I’ve been taking a wood skills class through adult education at Westmoor High School. My neighbor Lynn got me interested. She’s been taking it for untold semesters. Basically what it gets you is access to a full wood shop, with all the giant, scary full-size machines, an accomplished instructor, and classmates of varying skills and experience.
It is awesome.
For us newbies (and others) our instructor had secured a very good price on a lot of rough lumber called Afzelia. I’d never heard of it before. Turns out it’s a very well-behaving (his words) and interesting wood. We’re all, I mean, we newbies (there are many serial takers of this class) are doing some variation of a table with four legs mortised-and tenoned into rails, and a top as yet to be determined…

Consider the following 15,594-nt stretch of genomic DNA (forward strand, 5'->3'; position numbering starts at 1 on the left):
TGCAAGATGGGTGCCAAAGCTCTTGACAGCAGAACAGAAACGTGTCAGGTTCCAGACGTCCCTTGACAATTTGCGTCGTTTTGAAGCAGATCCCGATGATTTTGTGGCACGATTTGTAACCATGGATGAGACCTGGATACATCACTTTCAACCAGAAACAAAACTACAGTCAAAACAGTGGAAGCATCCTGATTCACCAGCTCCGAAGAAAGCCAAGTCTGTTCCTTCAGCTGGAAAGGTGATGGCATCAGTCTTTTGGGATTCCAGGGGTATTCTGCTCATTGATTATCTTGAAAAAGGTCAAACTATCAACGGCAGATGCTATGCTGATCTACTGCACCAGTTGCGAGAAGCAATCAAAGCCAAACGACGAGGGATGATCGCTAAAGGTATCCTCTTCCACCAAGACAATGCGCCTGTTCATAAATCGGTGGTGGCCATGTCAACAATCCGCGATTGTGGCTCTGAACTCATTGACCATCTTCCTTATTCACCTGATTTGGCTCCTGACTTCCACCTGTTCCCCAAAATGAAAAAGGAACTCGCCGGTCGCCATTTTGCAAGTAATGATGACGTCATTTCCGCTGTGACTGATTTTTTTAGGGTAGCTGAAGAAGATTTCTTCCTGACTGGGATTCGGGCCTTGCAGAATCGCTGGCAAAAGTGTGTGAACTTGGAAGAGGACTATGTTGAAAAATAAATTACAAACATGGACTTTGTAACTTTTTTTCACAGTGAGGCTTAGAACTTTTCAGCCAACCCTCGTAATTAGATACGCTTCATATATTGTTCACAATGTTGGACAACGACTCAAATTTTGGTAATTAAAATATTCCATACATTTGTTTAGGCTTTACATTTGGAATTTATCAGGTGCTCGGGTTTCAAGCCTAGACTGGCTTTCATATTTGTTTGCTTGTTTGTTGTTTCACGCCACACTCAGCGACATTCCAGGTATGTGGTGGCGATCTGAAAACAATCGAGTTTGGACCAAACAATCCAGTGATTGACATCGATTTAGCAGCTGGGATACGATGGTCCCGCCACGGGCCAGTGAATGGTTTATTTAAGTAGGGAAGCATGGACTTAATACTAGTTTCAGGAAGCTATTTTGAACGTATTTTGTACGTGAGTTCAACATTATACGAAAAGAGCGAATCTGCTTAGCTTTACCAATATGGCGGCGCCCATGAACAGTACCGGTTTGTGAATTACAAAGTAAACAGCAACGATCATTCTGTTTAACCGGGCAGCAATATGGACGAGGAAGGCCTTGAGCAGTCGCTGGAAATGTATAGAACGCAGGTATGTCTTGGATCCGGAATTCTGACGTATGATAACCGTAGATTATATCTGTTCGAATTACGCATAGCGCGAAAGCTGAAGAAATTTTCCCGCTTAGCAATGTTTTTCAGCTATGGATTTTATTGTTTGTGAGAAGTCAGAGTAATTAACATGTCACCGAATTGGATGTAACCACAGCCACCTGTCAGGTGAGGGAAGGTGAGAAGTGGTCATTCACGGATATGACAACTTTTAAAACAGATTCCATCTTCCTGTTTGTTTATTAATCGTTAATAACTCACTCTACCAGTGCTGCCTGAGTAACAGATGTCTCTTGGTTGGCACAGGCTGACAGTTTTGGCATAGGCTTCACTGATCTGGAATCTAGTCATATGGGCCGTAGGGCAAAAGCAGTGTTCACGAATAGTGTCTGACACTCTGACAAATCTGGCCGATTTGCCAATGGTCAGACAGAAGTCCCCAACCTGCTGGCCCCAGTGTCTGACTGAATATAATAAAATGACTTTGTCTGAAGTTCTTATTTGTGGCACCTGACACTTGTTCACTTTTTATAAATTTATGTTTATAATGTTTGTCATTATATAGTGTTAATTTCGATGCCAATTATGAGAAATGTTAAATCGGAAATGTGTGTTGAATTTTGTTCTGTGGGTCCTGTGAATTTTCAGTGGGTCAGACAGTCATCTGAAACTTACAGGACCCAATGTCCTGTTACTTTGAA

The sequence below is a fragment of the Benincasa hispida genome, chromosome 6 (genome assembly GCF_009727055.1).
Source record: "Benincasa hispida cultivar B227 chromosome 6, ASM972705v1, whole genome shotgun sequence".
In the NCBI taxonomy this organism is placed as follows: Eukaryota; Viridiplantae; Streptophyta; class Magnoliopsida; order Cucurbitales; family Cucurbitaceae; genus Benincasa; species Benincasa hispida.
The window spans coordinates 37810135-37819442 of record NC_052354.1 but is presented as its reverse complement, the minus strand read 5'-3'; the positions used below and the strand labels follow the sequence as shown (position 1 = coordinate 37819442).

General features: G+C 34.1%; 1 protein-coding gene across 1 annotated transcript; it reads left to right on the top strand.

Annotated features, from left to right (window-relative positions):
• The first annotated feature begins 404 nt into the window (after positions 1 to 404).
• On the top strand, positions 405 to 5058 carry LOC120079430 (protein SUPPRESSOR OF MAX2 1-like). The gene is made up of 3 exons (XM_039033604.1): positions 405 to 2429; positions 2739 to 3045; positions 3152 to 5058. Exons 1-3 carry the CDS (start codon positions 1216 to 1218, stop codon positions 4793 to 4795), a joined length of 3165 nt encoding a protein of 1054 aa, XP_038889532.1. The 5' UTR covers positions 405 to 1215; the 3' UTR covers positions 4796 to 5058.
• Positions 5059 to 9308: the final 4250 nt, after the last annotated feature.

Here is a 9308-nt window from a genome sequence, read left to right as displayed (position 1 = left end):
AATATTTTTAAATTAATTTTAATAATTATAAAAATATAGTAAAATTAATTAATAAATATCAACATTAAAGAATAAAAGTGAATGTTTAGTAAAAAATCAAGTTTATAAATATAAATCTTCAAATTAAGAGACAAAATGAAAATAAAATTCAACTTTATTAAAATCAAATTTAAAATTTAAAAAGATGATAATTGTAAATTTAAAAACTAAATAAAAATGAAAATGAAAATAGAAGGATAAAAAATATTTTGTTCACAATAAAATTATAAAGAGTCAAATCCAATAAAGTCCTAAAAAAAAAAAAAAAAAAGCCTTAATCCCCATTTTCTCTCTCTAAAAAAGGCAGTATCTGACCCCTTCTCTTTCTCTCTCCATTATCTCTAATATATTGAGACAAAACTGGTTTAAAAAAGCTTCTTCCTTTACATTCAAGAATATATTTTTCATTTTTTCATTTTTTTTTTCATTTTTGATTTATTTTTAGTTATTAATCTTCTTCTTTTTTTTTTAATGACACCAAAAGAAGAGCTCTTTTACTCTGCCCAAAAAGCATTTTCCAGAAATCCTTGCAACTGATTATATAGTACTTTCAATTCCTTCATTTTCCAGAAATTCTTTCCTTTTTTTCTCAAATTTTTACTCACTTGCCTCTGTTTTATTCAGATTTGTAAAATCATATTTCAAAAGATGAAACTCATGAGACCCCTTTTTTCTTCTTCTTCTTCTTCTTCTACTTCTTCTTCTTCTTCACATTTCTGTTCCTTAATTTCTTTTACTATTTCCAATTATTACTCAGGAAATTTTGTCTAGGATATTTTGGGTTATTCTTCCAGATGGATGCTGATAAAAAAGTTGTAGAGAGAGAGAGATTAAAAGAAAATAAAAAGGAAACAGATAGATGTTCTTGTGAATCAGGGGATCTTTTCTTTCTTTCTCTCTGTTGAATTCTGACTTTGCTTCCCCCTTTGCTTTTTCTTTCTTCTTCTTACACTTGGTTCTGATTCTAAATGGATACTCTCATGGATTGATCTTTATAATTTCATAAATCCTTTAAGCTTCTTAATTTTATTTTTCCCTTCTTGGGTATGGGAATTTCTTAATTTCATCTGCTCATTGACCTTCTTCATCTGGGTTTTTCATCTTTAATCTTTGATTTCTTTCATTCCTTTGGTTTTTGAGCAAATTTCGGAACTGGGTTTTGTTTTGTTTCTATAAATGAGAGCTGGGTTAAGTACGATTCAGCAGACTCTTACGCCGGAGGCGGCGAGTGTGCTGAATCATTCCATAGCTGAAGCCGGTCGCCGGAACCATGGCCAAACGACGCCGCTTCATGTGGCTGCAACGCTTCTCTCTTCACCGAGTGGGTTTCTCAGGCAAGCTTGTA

Above you can see two of my 1.75-inch square table legs, after being rough cut, jointed, planed, re-sawn, and then planed to dimension. My professional woodworking friends, I beg your forbearance. Observe the color and grain diversity! My sneaking suspicion is that there is a reason this wood is not more widely know, but so far, for me it has been a revelation.
At my level, woods class involves a lot of waiting, for machine time or instructor instructing. Fortunately, there is an awesome library in the classroom.
These tips, from a book I’ll reference next time (Wednesday 6–9pm) are insight and solutions I thought directly helpful for us small-scale builders.
I approached this class with trepidation, but with a hopeful sense of cross-pollination? Miniature wood-working skills absolutely do not apply. Maybe other than artistry, attention to detail, tidiness, respect for sharp blades, and willingness to let glue dry. Anyway, I’m loving it.